China Frees up Rules for Overseas Investments

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M&A Activity, Macroeconomics

First China tried using state enterprises to forge green field mining projects in countries like the DRC. Recently, the state apparatus has re-invested directly in the physical metals markets by importing tens of thousands of tons of copper and other metals to put in store for times of need.

Now SAFE, the State Administration of Foreign Exchange, has announced changes to the regulations governing outflows of foreign exchange.   Effective from August 1, all companies, state and private will be able to fund their overseas subsidiaries according to an article in China Daily. The announcement makes much of how operations overseas have been hampered due to trouble raising funds abroad in the current financial crisis. But the telling statement is one sentence in the 350 word article that quietly states the new rules will also simplify approval procedures for outbound investment. This is the main intention of the change in the rules. It is not to support cash flow or plant expansion projects it is to free up Chinese industry to buy into foreign companies, sometimes in minority stakes, sometimes to buy outright.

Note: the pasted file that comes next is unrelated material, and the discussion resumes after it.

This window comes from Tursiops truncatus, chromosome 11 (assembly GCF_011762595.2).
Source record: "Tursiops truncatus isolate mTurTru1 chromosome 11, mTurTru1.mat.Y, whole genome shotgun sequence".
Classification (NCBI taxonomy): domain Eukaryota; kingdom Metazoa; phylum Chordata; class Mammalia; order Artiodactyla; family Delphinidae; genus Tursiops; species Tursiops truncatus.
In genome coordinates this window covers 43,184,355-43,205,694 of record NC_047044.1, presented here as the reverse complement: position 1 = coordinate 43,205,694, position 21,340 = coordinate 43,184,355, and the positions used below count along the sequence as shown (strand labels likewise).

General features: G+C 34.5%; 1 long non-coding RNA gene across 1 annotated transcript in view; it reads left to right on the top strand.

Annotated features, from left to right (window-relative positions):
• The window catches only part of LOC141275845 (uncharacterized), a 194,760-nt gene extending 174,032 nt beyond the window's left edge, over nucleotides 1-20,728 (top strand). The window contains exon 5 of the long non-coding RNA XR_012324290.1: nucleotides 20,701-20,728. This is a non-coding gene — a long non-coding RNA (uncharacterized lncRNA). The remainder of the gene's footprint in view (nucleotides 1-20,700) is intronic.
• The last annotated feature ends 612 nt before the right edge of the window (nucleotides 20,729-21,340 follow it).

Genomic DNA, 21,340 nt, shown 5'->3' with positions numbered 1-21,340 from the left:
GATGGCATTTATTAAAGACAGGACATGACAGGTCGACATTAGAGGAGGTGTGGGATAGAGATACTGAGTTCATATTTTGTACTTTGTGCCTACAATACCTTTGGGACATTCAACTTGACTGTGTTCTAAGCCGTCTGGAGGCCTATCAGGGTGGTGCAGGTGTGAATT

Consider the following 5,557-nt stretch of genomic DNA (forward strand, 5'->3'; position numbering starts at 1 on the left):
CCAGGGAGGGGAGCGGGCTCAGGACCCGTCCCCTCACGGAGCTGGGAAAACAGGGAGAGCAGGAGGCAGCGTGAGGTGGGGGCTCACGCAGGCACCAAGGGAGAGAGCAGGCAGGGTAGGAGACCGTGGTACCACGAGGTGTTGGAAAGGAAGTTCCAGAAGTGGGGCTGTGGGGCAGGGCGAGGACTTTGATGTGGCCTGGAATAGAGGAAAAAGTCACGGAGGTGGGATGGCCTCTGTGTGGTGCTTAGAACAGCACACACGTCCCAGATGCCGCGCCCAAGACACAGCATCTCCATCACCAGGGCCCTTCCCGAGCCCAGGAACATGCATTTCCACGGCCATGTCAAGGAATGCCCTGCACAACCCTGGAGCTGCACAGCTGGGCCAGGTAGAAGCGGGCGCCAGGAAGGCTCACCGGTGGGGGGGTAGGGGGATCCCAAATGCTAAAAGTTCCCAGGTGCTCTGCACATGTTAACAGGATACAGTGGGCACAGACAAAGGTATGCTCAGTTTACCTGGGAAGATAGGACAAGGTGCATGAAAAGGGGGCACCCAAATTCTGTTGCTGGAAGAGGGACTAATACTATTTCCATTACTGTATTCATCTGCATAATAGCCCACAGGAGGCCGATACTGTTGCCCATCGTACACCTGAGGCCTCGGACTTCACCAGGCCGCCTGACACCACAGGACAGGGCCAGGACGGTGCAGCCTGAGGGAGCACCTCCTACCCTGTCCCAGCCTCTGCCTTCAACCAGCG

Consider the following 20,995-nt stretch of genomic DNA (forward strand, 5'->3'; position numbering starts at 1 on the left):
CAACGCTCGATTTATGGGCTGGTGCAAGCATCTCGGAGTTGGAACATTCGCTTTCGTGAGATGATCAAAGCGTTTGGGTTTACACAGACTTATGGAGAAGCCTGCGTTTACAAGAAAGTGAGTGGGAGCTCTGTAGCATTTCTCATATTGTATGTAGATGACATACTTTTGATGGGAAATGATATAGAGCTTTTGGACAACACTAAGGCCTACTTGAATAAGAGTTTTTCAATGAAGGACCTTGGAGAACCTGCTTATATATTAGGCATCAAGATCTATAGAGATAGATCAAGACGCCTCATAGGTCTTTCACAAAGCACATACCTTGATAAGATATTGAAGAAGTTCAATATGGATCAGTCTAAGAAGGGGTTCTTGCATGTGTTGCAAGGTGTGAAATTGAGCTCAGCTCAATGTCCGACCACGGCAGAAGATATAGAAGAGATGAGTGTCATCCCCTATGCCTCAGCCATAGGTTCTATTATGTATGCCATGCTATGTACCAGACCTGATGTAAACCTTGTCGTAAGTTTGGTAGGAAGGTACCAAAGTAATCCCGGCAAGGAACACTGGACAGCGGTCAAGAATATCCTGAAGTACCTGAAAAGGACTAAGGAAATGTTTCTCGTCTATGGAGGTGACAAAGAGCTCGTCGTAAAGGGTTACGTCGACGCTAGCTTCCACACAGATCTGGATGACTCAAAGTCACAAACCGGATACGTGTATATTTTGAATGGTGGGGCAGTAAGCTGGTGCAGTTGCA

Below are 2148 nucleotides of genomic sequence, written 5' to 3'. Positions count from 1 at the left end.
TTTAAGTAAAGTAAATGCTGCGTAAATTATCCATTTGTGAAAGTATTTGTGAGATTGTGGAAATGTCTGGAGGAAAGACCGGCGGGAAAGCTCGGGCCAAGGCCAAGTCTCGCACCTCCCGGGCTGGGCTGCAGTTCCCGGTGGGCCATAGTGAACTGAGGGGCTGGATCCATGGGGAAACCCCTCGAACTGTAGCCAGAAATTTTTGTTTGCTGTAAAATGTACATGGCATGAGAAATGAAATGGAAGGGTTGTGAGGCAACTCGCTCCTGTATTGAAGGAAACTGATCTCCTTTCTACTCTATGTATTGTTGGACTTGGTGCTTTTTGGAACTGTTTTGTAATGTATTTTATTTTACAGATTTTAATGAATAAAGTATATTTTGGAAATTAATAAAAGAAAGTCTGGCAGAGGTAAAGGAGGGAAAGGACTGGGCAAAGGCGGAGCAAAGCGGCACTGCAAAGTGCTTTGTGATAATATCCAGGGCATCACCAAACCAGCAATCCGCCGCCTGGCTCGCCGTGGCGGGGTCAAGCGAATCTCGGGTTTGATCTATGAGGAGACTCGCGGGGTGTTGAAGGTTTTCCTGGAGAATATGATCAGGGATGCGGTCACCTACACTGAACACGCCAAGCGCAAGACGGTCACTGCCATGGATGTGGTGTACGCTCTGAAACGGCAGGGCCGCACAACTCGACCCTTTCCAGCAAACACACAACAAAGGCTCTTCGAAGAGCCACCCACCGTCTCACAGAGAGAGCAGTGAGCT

In the past, only state enterprises have had the freedom to move quickly in overseas acquisitions and even they have needed state approval. From August 1, any company registered and having gained prior approval from SAFE can invest up to 30% of the parent equity base. Mining and processing companies could be early targets as private firms join state enterprises to buy historically low priced foreign assets, and in the process soak up some of China’s massive foreign exchange holdings in a productive manner. The government estimates some $30bn of additional investment will result from the changes and are no doubt hoping the outflows will balance net foreign currency inflows generated by exports and hence keep pressure off the currency.

China is sensitive to foreign markets security concerns and is likely to buy minority stakes for the time being. For a culture used to thinking in terms of decades rather than years China will play the long game and build overseas stakes strategically and gradually. As we had predicted in previous articles, it makes more sense for China to buy firms than buy physical commodities. This is just the first step in the process of freeing up China’s growing private sector to secure supply sources on behalf of the wider economy.

–Stuart Burns

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